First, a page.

Mama exhorted her children at every opportunity to “jump at de sun.” We might not land on the sun, but at least we would get off the ground.
– Zora Neale Hurston
Zora Neale Hurston has been a women close to my heart since I first read her work in college (I know, way to late to be introduced to a Woman of this magnitude!). She was a trained anthropologist who studied under Franz Boas, though today Hurston is better known as a major literary figure.
We owe our “rediscovery” of Hurtson’s work to another famous feminist author, Alice Walker. In 1975, Ms. Magazine published Alice Walker’s essay, “In Search of Zora Neale Hurston” reviving interest in the author. In the time since, Zora Neale Hurston has come to be considered one of the pre-eminent writers of twentieth-century African-American literature. Hurston was closely associated with the Harlem Renaissance and has influenced such writers as Ralph Ellison, Toni Morrison, Gayle Jones, Alice Walker, and Toni Cade Bambara.
Zora Neale Hurston was a native of Eatonville, Florida. In her writings she would glorify Eatonville as a utopia where black Americans could live independent of the prejudices of white society. She was the fifth of eight children of John Hurston and Lucy Ann Hurston. Her father was a Baptist preacher, tenant farmer, and carpenter, and her mother was a school teacher.
In the artistic movement of the 1920s black artists moved from traditional dialectical works and imitation of white writers to explore their own culture and affirm pride in their race. Zora Neale Hurston pursued this objective by combining literature with anthropology. She first gained attention with her short stories such as “John Redding Goes to Sea” and “Spunk” which appeared in black literary magazines.
But her family fell upon hard times during the Great Depression and eventually sought out relief work with the Federal Writer’s Project (FWP). Zora Neale Hurston was already a published writer when she began working for the Florida division of the Work Projects Administration (WPA). Curiously, she never mentioned her work with the Federal Writer’s Project in her autobiography, perhaps because of the stigma associated with the WPA’s relief programs. Having already conducted fieldwork for her own studies, Hurston worked with Herbert Halpert and Stetson Kennedy in the FWP. Her work on Florida’s turpentine camps is still considered authoritative.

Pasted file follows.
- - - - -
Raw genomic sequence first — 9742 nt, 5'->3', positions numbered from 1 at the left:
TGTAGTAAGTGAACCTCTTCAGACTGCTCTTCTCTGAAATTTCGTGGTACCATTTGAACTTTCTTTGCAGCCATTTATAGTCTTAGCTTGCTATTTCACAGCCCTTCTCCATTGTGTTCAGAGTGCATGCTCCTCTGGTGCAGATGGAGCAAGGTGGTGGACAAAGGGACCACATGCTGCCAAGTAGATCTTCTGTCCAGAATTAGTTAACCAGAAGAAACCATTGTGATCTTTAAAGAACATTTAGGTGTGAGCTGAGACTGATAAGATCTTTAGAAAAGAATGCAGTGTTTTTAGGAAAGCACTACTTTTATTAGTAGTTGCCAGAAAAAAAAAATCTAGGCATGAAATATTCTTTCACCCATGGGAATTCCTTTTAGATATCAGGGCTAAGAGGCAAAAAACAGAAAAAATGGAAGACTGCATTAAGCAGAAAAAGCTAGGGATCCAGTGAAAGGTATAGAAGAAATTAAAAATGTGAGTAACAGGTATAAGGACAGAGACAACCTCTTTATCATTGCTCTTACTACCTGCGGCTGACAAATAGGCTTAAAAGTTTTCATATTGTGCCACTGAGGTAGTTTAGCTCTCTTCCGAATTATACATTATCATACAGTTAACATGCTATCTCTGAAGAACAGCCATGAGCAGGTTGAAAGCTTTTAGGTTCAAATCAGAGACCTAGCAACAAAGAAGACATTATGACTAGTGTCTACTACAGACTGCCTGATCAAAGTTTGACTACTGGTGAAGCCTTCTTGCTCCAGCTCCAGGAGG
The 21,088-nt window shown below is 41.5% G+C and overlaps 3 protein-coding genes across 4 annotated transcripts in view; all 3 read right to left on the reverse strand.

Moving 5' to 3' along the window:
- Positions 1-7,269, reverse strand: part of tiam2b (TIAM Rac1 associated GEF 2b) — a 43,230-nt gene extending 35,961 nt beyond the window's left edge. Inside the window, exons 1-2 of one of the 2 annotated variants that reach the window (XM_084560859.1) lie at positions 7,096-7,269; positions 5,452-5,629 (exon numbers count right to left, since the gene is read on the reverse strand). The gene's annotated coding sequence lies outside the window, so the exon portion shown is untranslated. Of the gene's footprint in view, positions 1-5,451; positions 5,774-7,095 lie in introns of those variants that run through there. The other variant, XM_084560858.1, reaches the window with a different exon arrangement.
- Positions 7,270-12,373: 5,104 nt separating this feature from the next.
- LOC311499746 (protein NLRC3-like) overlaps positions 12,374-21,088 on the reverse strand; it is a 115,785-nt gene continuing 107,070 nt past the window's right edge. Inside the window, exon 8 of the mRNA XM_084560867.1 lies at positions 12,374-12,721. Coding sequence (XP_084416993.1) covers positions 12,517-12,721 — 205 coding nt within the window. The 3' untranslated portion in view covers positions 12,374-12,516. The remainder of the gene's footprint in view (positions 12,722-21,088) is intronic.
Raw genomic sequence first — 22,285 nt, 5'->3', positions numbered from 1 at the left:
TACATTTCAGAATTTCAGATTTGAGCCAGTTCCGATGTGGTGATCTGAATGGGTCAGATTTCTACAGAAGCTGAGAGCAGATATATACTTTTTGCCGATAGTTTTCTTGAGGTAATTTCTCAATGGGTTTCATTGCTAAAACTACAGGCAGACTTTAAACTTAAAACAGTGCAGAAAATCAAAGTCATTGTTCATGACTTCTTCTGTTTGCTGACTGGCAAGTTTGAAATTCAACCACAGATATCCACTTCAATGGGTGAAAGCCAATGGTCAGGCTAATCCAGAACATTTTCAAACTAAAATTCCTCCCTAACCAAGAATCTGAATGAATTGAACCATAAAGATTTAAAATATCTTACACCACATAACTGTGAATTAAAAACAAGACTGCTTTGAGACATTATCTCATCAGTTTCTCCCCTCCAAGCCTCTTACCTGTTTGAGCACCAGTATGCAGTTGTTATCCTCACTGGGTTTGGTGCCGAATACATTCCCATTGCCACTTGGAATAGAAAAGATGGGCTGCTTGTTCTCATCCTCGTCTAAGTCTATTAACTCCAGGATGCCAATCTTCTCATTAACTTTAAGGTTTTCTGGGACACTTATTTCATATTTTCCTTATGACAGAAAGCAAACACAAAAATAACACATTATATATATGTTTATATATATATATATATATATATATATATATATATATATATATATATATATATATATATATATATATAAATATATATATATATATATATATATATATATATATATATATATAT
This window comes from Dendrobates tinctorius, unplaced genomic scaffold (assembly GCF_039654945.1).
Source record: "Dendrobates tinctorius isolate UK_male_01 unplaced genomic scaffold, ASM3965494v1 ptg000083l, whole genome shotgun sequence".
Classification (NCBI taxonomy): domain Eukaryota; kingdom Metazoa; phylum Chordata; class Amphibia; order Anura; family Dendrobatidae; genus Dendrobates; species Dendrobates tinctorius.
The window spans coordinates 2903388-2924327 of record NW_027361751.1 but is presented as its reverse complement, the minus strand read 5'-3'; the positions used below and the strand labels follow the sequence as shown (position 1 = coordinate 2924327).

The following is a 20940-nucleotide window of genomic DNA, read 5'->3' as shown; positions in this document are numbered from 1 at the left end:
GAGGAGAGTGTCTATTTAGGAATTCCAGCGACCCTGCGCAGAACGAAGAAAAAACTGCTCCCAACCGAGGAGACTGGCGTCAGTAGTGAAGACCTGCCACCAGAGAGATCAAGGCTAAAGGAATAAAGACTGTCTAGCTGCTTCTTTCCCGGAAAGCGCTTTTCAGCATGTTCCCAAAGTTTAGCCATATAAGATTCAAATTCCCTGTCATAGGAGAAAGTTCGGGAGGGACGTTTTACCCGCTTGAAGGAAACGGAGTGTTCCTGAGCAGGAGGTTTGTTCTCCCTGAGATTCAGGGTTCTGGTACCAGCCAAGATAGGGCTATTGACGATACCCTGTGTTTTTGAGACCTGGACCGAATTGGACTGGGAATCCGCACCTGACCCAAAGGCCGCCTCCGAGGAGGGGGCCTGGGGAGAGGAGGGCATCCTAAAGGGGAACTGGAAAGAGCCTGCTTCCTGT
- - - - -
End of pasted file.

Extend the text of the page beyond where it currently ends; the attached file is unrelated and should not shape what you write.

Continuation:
After several years of anthropological research financed through grants and fellowships, Zora Neale Hurston’s first novel Jonah’s Gourd Vine was published in 1934 to critical success. In 1935, her book Mules and Men, which investigated voodoo practices in black communities in Florida and New Orleans, also brought her kudos.
Radio drama of “Their Eyes were Watching God”
In 1937 Hurston’s published what is considered her greatest novel, Their Eyes were Watching God. And the following year her travelogue and study of Caribbean voodoo Tell My Horse was published. Her autobiography Dust Tracks on a Road was a commercial success in 1942, and her final novel Seraph on the Suwanee, published in 1948. Her four novels and two books of folklore resulted from extensive anthropological research and have proven invaluable sources on the oral cultures of African America.
While Zora’s writing was by and large well received by the white press, it caused discomfort among the emerging black intellectuals, if not hostility. Her uncensored pictures of black life and speech, embarrassed some. Unlike most African Americans of that time, Hurtsons did not confront white readers with the injustice of racism. Instead Zora’s work is notably absent of white characters; she refused to write “protest novels” portraying blacks as victims. She often said that racists were simply denying themselves the “pleasure of my company” and the riches of African American culture.
In 2008, a documentary titled “Zora Neale Hurston: Jump at the Sun” shared insights from leading scholars and rare footage of the rural South (some of it shot by Zora herself) with re-enactments of a revealing 1943 radio interview. Hurston biographer, Cheryl Wall, traces Zora’s unique artistic vision back to her childhood in Eatonville, Florida. There Zora was surrounded by proud, self-sufficient, self-governing black people, deeply immersed in African American folk traditions.
“You are right in assuming that I am indifferent to the pattern of things. I am. I have never liked stale phrases and bodyless courage. I have the nerve to walk my own way, however hard, in my search for reality, rather than clink upon the rattling wagon of wishful illusions.”
-Zora Neal Hurston